On the Move

Japan’s Off-the-Beaten Path Temples and Shrines

All roads lead to Rome, save when in Japan where it probably could be said all roads lead to a temple or a shrine. Some are so famous that they are known throughout the country, whereas others are so local they are only known around the neighborhood. And then there are the ones so wild and unique that they are almost surreal, and occasionally even kept secret.

Though it’s certainly possible to confuse Buddhist temples with Shinto shrines, as they have a fair amount in common, there are a few distinguishing features. A temple, for example, will almost always have a statue of Buddha somewhere, usually inside the temple building.  Furthermore, temple gates when present are quite large, and usually will be encased with nio (仁王), two demon-like warrior guardians who stand protecting the temple. Gates featuring nio are called niomon (仁王門). Shrines, on the other hand will almost always have a gate called a torii (鳥居), which consists of two vertical parallel pillars on the sides and two horizontal ones above that are often slightly curved upwards at the ends (think of the symbol for pi with an extra horizontal bar). They are usually stone or wood, with the latter often being painted bright orange-red, and may also have two statues of “lion-like” dog protectors, called komainu (狛犬).

Roadside torii gates Japan

So which ones to visit?

The reality is, if you are lucky enough to experience traveling in Japan, or better yet live here, you would no doubt have a chance to see more than several Buddhist temples or Shinto shrines along your travels.  To be honest, said temples and shrines are so numerous that when getting around a city it’s probably harder not to pass near one, albeit sometimes unknowingly. Whether on your way to work or just heading out for the day, there is probably a neighborhood holy spot that would likely be a short detour from your planned route. Some elderly Japanese make daily visits to their local spot on their morning or evening walk, and even people on their way to or from work can be seen stopping by or at least bowing respectfully at an altar or gate. This is especially common with local shop owners who often pray for success in their business, i.e. more customers and more money.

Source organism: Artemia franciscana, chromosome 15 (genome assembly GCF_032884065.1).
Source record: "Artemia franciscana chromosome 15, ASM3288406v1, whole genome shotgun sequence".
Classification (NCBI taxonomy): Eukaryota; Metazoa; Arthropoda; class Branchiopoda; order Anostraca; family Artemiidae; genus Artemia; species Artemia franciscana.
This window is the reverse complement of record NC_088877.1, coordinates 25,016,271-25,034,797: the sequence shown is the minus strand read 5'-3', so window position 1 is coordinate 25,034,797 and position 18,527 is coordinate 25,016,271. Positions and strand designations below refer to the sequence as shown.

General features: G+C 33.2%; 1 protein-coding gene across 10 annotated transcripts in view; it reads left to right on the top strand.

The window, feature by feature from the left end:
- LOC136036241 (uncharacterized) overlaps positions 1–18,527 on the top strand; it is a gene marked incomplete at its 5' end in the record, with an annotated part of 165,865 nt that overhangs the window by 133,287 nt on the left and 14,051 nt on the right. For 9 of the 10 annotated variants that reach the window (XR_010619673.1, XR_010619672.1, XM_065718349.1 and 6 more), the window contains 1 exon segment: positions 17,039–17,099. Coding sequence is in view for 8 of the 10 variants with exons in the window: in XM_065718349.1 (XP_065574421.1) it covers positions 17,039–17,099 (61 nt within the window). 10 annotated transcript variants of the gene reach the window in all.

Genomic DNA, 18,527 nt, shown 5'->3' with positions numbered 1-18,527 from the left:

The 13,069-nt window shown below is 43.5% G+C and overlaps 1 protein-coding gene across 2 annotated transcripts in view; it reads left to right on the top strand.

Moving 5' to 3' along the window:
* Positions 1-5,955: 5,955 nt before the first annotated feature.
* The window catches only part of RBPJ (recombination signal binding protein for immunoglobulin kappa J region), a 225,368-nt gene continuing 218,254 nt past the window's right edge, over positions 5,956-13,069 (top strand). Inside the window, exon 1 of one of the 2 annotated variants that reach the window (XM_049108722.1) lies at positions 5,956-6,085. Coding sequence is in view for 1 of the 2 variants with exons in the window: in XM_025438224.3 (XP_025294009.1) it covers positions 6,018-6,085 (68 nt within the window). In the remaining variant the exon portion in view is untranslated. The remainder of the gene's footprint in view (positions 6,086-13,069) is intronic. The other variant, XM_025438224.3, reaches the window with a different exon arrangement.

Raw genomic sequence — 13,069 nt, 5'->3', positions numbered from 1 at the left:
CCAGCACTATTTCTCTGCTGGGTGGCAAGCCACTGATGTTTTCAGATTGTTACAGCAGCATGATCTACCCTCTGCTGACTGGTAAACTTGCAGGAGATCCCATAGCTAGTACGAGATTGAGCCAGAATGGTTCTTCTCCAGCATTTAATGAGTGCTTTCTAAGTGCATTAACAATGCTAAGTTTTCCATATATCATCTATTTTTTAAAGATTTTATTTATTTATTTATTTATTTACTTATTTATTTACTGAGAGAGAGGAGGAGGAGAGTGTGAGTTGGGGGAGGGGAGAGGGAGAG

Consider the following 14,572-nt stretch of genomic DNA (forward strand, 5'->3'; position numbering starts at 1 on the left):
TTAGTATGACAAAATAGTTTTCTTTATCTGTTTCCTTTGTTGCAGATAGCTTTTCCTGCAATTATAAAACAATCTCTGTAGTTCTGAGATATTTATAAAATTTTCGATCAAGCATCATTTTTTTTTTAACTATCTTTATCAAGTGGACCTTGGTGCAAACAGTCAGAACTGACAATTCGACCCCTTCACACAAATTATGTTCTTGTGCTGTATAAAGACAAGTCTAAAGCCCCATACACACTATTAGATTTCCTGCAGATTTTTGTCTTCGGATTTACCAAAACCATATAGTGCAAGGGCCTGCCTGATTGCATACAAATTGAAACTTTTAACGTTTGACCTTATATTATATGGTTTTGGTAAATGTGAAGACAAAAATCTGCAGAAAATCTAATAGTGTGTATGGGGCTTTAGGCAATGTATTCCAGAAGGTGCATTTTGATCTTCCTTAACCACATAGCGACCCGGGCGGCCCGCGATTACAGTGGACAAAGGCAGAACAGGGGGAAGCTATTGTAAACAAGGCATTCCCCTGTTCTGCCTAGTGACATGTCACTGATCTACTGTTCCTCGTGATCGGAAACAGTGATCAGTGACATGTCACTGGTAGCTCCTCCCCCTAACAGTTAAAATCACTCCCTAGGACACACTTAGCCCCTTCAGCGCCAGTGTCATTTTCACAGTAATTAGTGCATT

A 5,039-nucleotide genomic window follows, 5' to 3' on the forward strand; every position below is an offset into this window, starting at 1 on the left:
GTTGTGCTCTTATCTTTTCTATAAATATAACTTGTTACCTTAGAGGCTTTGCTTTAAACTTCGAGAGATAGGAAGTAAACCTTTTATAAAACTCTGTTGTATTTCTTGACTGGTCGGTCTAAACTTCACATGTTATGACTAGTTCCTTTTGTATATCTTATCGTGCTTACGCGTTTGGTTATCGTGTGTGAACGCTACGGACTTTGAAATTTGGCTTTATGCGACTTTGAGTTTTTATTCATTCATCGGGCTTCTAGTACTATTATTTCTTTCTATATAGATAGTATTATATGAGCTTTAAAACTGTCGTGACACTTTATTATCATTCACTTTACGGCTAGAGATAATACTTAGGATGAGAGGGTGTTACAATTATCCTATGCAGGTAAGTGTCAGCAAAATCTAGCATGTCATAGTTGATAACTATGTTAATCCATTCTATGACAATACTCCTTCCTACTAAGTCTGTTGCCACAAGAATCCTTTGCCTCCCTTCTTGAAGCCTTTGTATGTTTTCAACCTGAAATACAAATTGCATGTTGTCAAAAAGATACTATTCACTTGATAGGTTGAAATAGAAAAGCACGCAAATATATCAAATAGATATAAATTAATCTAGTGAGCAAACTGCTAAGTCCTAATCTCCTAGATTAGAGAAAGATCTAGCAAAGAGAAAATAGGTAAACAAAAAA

In no way is this meant to be any sort of definitive guide. It would be better to view this for what it is, some “boots on the ground”-type observations accumulated over years of living in Japan and being a regular traveler. Think of it as motivation to get off your ass and check out some new spots wherever it is you may be. Many readers have probably heard about some of the most famous temples and shrines, or at least seen them in photos. And it’s certainly true that if it’s in a guide book, most (if not all) are worth taking a gander. Some possibly require multiple visits in the different seasons to really enjoy their true magnificence.

Golden Pavilion (Kinkakuji) Kyoto Japan

However, the really popular ones are obviously usually pretty packed, especially during peak seasons. The main ones being cherry blossoms, Golden Week, summer vacation, Silver Week, the fall foliage, and New Year’s, so basically it can seem year-round. You’ll most likely have to contend with large crowds of tourists blocking your shot and squeezing by, fully equipped with smartphones and selfie-sticks that always somehow seem to be entirely too close to your face. Sound terrible? Well it should probably be somewhat expected, and realistically the calm serenity of the postcard pics you envisioned taking are going to be all but castles in the air.

Still, if not on a schedule, the masses can sometimes be avoided in off-peak seasons, which are basically the few weeks in between the above-mentioned holidays. Also, first thing in the morning (and possibly again just before closing) can be surprisingly serene, but it doesn’t usually last long so don’t be shocked if you see a queue of a couple dozen waiting in line at the gate or ticket window when you arrive. An added bonus of earlier or later in the day would be the lighting, as this is the so-called “golden hour.” Taking pics midday, when the sun is at its highest and brightest, often turns a blue sky either hazy or grayish blue (partly due to pollution). Japan likes to place all the blame on China for this. But in all honesty, yellow sand and PM 2.5 are only part of the story, as local pollution, pollen, and humidity are often factors as well. Either way, unless you want to test your luck, the earlier or later times of day will often be less crowded on a nice brisk day, especially throughout much of the winter.